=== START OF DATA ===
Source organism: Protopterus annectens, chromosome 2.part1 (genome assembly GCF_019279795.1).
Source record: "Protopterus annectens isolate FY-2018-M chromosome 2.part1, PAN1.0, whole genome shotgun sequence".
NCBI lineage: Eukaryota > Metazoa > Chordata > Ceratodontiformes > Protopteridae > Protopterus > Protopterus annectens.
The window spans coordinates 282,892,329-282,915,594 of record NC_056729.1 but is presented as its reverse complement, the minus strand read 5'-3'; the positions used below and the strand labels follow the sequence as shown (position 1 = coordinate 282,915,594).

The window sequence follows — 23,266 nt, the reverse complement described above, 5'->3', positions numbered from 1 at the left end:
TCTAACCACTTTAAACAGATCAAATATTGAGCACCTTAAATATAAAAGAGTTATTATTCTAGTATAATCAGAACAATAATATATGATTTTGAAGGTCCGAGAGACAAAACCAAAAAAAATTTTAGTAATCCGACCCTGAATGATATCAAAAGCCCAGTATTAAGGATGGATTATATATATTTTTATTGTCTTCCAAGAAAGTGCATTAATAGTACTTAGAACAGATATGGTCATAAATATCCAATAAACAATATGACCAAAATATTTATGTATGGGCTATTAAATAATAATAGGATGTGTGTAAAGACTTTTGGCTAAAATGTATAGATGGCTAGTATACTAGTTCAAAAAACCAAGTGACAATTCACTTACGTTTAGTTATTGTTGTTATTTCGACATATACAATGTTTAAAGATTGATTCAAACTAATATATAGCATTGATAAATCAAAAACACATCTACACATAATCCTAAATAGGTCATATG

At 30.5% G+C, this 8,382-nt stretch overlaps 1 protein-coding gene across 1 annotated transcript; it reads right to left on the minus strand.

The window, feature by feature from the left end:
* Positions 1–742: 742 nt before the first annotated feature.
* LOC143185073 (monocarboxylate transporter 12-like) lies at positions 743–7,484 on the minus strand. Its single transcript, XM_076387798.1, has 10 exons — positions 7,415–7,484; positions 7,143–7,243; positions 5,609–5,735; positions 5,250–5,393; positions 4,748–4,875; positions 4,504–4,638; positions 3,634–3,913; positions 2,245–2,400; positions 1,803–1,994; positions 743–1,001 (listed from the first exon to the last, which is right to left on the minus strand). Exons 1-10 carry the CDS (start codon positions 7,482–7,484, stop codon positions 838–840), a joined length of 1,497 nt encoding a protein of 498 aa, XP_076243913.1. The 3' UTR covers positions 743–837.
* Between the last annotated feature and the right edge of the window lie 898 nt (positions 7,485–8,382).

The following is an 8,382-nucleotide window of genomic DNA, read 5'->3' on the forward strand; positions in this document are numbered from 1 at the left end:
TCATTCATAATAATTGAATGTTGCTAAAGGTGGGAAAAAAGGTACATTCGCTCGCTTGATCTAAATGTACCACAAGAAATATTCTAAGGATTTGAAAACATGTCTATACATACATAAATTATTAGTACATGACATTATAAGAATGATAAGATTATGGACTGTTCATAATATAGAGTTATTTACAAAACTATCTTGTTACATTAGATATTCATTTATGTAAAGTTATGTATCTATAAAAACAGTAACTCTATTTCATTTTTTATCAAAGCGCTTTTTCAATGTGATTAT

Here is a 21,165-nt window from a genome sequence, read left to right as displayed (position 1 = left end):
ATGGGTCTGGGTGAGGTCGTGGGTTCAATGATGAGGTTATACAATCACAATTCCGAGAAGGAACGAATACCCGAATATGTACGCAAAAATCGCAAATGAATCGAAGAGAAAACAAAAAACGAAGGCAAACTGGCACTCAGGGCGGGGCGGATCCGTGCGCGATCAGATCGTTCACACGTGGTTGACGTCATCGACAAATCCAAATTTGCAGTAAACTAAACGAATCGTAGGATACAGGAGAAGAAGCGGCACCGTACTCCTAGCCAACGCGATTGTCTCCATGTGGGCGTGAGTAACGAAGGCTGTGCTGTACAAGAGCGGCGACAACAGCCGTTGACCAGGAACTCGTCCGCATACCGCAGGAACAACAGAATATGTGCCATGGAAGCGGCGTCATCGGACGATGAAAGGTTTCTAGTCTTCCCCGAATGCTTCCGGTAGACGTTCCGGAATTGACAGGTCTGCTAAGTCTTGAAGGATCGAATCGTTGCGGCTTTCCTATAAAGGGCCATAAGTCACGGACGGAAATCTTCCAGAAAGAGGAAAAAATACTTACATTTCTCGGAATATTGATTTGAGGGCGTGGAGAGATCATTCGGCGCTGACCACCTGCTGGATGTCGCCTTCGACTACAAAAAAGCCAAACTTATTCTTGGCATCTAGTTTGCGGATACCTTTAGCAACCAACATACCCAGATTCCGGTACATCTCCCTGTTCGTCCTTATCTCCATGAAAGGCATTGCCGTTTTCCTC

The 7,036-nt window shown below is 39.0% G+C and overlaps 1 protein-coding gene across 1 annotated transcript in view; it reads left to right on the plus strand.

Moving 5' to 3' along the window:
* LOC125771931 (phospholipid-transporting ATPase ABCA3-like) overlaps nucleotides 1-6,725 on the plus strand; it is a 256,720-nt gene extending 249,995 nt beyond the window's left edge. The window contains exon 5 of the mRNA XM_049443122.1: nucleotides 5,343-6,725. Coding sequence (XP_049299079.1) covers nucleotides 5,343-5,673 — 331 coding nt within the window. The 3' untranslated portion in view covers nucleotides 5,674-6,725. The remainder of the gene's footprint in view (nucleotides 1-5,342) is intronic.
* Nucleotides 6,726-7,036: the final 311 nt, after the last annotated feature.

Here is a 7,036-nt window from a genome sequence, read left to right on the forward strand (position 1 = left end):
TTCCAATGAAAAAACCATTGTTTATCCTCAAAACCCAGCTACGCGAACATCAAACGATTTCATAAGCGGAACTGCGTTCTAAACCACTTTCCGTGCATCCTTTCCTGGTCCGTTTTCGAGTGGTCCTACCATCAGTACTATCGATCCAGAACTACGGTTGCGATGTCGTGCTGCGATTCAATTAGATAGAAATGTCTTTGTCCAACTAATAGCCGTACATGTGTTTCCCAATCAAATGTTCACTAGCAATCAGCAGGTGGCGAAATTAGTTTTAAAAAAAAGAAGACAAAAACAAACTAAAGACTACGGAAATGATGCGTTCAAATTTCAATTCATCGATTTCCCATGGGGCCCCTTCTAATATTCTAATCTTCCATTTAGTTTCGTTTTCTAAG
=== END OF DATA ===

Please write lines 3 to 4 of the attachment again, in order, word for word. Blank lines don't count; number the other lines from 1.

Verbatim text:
NCBI lineage: Eukaryota > Metazoa > Chordata > Ceratodontiformes > Protopteridae > Protopterus > Protopterus annectens.
The window spans coordinates 282,892,329-282,915,594 of record NC_056729.1 but is presented as its reverse complement, the minus strand read 5'-3'; the positions used below and the strand labels follow the sequence as shown (position 1 = coordinate 282,915,594).